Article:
Diabetes is a chronic disease in which the body makes little or no insulin, or is unable to use the insulin it makes. Insulin is a hormone produced by the pancreas that helps your body use the energy from sugar, starches, and other foods. When insulin is absent or ineffective, blood sugar (glucose) levels become higher than normal. Over time, high blood sugar levels can damage blood vessels and nerves, and lead to serious health problems such as blindness, kidney failure, heart attack, and stroke.
Type 2 diabetes, previously called adult-onset diabetes or noninsulin-dependent diabetes mellitus (NIDDM), accounts for 90% of diabetes cases. While it tends to develop gradually after the age of 40, type 2 diabetes is now being diagnosed in many overweight children and young adults, and is beginning to reach epidemic proportions.
Type 2 diabetes is associated with high levels of harmful blood fat (LDL cholesterol) and high blood pressure. The high blood glucose levels seen in type 2 diabetes cause high levels of a harmful blood fat (LDL cholesterol) and low levels of the good kind of blood fat (HDL cholesterol). This imbalance of cholesterol can lead to hardened arteries (atherosclerosis), which causes poor circulation and various other complications. Type 2 diabetes is also associated with high blood pressure.
Type 2 diabetes occurs when your body responds inefficiently to the hormone insulin, which regulates blood sugar Figure 01. Insulin is secreted by the pancreas. Normally, when insulin interacts with cells, it starts a chain reaction that ends when simple sugar (glucose) from digested carbohydrates enters cells from the bloodstream and is turned into energy or fat.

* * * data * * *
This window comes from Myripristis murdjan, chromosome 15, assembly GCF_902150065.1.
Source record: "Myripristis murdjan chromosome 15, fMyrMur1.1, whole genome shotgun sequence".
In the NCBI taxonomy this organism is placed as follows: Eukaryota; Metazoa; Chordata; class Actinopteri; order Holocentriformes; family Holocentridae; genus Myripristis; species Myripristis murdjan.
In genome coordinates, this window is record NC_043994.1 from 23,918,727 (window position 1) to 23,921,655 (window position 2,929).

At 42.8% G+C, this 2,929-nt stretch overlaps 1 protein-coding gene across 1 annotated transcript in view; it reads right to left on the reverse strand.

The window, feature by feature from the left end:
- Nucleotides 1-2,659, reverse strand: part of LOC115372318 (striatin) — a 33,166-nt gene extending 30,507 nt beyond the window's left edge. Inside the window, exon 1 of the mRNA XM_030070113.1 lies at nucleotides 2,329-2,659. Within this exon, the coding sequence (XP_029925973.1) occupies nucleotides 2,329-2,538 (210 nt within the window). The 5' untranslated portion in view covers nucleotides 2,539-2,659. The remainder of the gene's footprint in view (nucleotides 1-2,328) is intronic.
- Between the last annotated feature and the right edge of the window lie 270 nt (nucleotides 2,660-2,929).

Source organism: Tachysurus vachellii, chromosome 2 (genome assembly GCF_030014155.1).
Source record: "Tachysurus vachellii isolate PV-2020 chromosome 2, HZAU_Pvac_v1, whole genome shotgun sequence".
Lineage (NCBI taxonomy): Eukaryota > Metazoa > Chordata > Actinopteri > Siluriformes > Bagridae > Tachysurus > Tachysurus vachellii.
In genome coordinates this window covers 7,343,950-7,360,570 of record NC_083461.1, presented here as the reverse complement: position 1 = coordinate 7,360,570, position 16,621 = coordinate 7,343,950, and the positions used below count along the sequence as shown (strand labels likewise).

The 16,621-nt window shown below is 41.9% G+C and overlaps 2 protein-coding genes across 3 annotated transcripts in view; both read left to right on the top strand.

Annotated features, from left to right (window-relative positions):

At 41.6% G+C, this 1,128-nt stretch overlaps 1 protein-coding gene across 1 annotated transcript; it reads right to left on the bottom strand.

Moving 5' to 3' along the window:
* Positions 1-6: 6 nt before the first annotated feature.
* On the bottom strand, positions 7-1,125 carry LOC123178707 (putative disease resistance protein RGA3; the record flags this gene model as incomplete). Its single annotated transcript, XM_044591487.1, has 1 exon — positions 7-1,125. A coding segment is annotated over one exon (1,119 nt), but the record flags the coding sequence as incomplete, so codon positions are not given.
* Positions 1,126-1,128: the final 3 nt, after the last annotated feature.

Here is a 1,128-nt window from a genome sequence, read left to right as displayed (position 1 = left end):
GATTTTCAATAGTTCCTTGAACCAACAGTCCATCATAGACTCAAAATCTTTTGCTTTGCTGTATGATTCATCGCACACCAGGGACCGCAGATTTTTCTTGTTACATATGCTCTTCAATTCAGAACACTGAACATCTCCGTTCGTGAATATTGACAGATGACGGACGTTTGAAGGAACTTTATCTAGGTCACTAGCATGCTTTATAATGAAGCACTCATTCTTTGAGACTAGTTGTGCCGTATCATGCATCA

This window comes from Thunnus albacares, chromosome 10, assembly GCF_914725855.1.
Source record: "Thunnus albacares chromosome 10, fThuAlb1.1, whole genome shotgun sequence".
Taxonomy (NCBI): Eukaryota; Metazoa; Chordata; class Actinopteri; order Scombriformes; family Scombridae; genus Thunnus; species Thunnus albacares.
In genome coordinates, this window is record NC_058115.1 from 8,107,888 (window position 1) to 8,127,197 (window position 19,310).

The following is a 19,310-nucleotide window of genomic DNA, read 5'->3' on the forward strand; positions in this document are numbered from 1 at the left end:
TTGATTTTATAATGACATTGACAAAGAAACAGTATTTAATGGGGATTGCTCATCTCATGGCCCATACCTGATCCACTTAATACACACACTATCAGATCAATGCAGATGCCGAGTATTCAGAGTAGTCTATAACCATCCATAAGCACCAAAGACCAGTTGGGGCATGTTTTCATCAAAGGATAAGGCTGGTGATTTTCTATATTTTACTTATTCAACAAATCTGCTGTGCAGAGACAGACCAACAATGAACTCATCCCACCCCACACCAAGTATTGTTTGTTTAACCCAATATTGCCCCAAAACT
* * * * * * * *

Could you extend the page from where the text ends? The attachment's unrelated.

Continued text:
People with type 2 diabetes have cells that don't respond effectively to insulin. As a result of this inability to use insulin, glucose in the bloodstream goes unused, and can build to dangerous levels. This insulin resistance is pronounced in people with type 2 diabetes who are overweight or obese. Over time, type 2 diabetics may progress from having adequate or even greater than adequate amounts of insulin to insulin deficiency, as the insulin-producing cells in the pancreas “burn out.” This is why type 2 diabetics have blood sugar levels that become more difficult to control, and require increasing medication with time.
Insulin resistance can be inherited, or can develop as a consequence of lifestyle. Twin studies show that diabetes is an inherited disorder; however, the genetic pattern of inheritance is not yet fully understood.
Being overweight, having poor eating habits, and living a sedentary lifestyle also contribute to the risk of developing diabetes.
Figure 01. Cellular mechanisms of diabetes (animation and audio)
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